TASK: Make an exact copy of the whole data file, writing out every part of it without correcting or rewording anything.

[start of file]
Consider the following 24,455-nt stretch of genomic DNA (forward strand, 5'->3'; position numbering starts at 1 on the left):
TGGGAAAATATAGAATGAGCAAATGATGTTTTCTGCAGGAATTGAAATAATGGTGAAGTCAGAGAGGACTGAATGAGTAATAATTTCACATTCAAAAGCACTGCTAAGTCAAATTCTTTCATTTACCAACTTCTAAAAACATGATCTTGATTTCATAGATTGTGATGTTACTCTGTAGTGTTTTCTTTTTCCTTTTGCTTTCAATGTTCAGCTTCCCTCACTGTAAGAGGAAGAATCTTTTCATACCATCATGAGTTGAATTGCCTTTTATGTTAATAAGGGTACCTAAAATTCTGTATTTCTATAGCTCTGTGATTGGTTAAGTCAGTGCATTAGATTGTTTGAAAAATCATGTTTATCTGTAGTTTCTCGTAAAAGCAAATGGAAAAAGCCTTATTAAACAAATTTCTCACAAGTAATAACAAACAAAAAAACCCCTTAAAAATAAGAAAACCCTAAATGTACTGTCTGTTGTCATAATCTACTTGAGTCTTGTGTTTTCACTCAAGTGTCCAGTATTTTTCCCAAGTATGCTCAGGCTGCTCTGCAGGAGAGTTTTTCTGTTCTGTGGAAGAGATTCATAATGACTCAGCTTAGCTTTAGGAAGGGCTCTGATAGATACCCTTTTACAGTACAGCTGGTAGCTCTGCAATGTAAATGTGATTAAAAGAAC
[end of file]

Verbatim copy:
Consider the following 24,455-nt stretch of genomic DNA (forward strand, 5'->3'; position numbering starts at 1 on the left):
TGGGAAAATATAGAATGAGCAAATGATGTTTTCTGCAGGAATTGAAATAATGGTGAAGTCAGAGAGGACTGAATGAGTAATAATTTCACATTCAAAAGCACTGCTAAGTCAAATTCTTTCATTTACCAACTTCTAAAAACATGATCTTGATTTCATAGATTGTGATGTTACTCTGTAGTGTTTTCTTTTTCCTTTTGCTTTCAATGTTCAGCTTCCCTCACTGTAAGAGGAAGAATCTTTTCATACCATCATGAGTTGAATTGCCTTTTATGTTAATAAGGGTACCTAAAATTCTGTATTTCTATAGCTCTGTGATTGGTTAAGTCAGTGCATTAGATTGTTTGAAAAATCATGTTTATCTGTAGTTTCTCGTAAAAGCAAATGGAAAAAGCCTTATTAAACAAATTTCTCACAAGTAATAACAAACAAAAAAACCCCTTAAAAATAAGAAAACCCTAAATGTACTGTCTGTTGTCATAATCTACTTGAGTCTTGTGTTTTCACTCAAGTGTCCAGTATTTTTCCCAAGTATGCTCAGGCTGCTCTGCAGGAGAGTTTTTCTGTTCTGTGGAAGAGATTCATAATGACTCAGCTTAGCTTTAGGAAGGGCTCTGATAGATACCCTTTTACAGTACAGCTGGTAGCTCTGCAATGTAAATGTGATTAAAAGAAC